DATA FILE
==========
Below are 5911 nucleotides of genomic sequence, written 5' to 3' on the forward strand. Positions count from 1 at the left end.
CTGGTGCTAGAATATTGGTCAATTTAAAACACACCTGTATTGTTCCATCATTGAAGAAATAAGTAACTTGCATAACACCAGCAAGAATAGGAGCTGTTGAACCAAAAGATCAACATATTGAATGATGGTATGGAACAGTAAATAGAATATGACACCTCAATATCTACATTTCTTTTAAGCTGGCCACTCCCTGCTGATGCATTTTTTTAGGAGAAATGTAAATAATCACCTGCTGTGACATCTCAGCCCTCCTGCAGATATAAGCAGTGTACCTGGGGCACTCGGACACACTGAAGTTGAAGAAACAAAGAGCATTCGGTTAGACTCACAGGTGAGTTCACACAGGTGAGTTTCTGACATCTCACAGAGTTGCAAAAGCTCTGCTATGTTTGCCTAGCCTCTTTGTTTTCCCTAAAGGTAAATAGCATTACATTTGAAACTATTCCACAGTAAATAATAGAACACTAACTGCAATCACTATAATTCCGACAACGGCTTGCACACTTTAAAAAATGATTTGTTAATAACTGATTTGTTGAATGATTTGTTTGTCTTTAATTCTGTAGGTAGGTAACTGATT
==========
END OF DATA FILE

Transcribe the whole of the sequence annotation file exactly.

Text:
Below are 5911 nucleotides of genomic sequence, written 5' to 3' on the forward strand. Positions count from 1 at the left end.
CTGGTGCTAGAATATTGGTCAATTTAAAACACACCTGTATTGTTCCATCATTGAAGAAATAAGTAACTTGCATAACACCAGCAAGAATAGGAGCTGTTGAACCAAAAGATCAACATATTGAATGATGGTATGGAACAGTAAATAGAATATGACACCTCAATATCTACATTTCTTTTAAGCTGGCCACTCCCTGCTGATGCATTTTTTTAGGAGAAATGTAAATAATCACCTGCTGTGACATCTCAGCCCTCCTGCAGATATAAGCAGTGTACCTGGGGCACTCGGACACACTGAAGTTGAAGAAACAAAGAGCATTCGGTTAGACTCACAGGTGAGTTCACACAGGTGAGTTTCTGACATCTCACAGAGTTGCAAAAGCTCTGCTATGTTTGCCTAGCCTCTTTGTTTTCCCTAAAGGTAAATAGCATTACATTTGAAACTATTCCACAGTAAATAATAGAACACTAACTGCAATCACTATAATTCCGACAACGGCTTGCACACTTTAAAAAATGATTTGTTAATAACTGATTTGTTGAATGATTTGTTTGTCTTTAATTCTGTAGGTAGGTAACTGATT